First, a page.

# 0.3 Modelling corruption  (Page 7/11)

 Page 7 / 11
$w\left(t\right)=\frac{A}{2j}\left[{e}^{j2\pi {f}_{0}t},-,{e}^{-j2\pi {f}_{0}t}\right].$

Applying the linearity property [link] and the result of Exercise  [link] gives

$\begin{array}{ccc}\hfill \mathcal{F}\left\{w\left(t\right)\right\}& =& \frac{A}{2j}\left[\mathcal{F},\left\{{e}^{j2\pi {f}_{0}t}\right\},-,\mathcal{F},\left\{{e}^{-j2\pi {f}_{0}t}\right\}\right]\hfill \\ & =& j\frac{A}{2}\left[-,\delta ,\left(f-{f}_{0}\right),+,\delta ,\left(f+{f}_{0}\right)\right].\hfill \end{array}$

Thus, the spectrum of a sine wave is a pair of $\delta$ functions with opposite signs, located symmetrically about zero frequency. The corresponding magnitude spectrum,shown in [link] , is at the heart of one importantinterpretation of the Fourier transform: it shows the frequency content of any signal by displayingwhich frequencies are present (and which frequencies are absent) from the waveform. For example, [link] (a) shows the magnitude spectrum $W\left(f\right)$ of a real-valued signal $w\left(t\right)$ . This can be interpreted as saying that $w\left(t\right)$ contains (or is made up of) “all the frequencies” up to $B$ Hz, and that it contains no sinusoids with higher frequency. Similarly,the modulated signal $s\left(t\right)$ in [link] (b) contains all positive frequencies between ${f}_{c}-B$ and ${f}_{c}+B$ , and no others.

Note that the Fourier transform in [link] is purely imaginary, as it must be because $w\left(t\right)$ is odd (see  [link] ). The phase spectrum is a flat line at $-{90}^{\circ }$ because of the factor  $j$ .

What is the magnitude spectrum of $\mathrm{sin}\left(2\pi {f}_{0}t+\theta \right)$ ? Hint: Use the frequency shift property [link] . Show that the spectrum of $\mathrm{cos}\left(2\pi {f}_{0}t\right)$ is $\frac{1}{2}\left(\delta \left(f-{f}_{0}\right)+\delta \left(f+{f}_{0}\right)\right)$ . Compare this analytical result to the numerical resultsfrom Exercise  [link] .

Let ${w}_{i}\left(t\right)={a}_{i}\mathrm{sin}\left(2\pi {f}_{i}t\right)$ for $i=1,2,3$ . Without doing any calculations, write down the spectrum of $v\left(t\right)={w}_{1}\left(t\right)+{w}_{2}\left(t\right)+{w}_{3}\left(t\right)$ . Hint: Use linearity. Graph the magnitude spectrum of $v\left(t\right)$ in the same manner as in [link] . Verify your results with a simulation mimicking that in  [link] .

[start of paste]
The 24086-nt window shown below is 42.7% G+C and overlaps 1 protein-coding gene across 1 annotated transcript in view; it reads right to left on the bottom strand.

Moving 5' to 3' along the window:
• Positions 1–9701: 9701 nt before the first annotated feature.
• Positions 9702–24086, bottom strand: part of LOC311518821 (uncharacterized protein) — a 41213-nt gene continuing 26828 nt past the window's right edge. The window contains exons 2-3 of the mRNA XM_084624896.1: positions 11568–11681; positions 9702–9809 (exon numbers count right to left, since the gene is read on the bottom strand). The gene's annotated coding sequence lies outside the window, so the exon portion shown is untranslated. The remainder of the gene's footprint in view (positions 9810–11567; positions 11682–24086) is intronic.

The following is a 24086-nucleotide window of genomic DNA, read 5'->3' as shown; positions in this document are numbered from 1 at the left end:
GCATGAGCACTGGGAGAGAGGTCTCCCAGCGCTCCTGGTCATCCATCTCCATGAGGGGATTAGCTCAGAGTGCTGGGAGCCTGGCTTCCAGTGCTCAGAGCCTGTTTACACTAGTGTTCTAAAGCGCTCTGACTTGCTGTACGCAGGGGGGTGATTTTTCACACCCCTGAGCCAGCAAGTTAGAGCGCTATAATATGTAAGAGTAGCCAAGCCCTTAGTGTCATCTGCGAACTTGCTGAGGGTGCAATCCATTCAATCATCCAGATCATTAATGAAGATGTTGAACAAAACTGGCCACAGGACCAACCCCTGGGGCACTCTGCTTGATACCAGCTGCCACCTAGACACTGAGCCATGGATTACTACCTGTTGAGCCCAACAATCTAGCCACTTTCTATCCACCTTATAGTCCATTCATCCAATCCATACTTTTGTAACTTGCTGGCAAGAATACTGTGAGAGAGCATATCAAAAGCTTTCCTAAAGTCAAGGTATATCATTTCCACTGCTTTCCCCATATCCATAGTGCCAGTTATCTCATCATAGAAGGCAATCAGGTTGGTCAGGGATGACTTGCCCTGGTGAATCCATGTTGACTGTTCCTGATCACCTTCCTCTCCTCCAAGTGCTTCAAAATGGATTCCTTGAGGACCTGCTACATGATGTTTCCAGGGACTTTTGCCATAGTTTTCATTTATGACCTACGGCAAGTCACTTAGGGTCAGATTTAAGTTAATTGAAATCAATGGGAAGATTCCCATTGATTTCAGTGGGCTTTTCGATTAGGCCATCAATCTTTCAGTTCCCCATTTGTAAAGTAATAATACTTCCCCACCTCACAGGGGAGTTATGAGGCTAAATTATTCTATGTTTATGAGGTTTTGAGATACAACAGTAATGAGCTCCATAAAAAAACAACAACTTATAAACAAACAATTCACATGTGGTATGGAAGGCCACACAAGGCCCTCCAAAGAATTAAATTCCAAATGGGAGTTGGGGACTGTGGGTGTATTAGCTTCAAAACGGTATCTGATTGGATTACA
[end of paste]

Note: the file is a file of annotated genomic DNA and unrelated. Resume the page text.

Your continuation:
Let $W\left(f\right)=\mathrm{sin}\left(2\pi f{t}_{0}\right)$ . What is the corresponding time function?

## Convolution in time: it's what linear systems do

Suppose that a system has impulse response $h\left(t\right)$ , and that the input consists of a sum of three impulses occurring at times ${t}_{0}$ , ${t}_{1}$ , and ${t}_{2}$ , with amplitudes ${a}_{0}$ , ${a}_{1}$ , and ${a}_{2}$ (for example, the signal $w\left(t\right)$ of [link] ). By linearity of the Fourier transform, property [link] , the output is a superpositionof the outputs due to each of the input pulses. The output due to the first impulse is ${a}_{0}h\left(t-{t}_{0}\right)$ , which is the impulse response scaled by the size of the input and shifted to beginwhen the first input pulse arrives. Similarly, the outputs to the second and thirdinput impulses are ${a}_{1}h\left(t-{t}_{1}\right)$ and ${a}_{2}h\left(t-{t}_{2}\right)$ , respectively, and the complete output is the sum ${a}_{0}h\left(t-{t}_{0}\right)+{a}_{1}h\left(t-{t}_{1}\right)+{a}_{2}h\left(t-{t}_{2}\right)$ .

Now suppose that the input is a continuous function $x\left(t\right)$ . At any time instant $\lambda$ , the input can be thought of as consisting of an impulse scaled by the amplitude $x\left(\lambda \right)$ , and the corresponding output will be $x\left(\lambda \right)h\left(t-\lambda \right)$ , which is the impulse response scaled by thesize of the input and shifted to begin at time $\lambda$ . The complete output is then given by integrating over all $\lambda$

$y\left(t\right)={\int }_{-\infty }^{\infty }x\left(\lambda \right)h\left(t-\lambda \right)d\lambda \equiv x\left(t\right)*h\left(t\right).$

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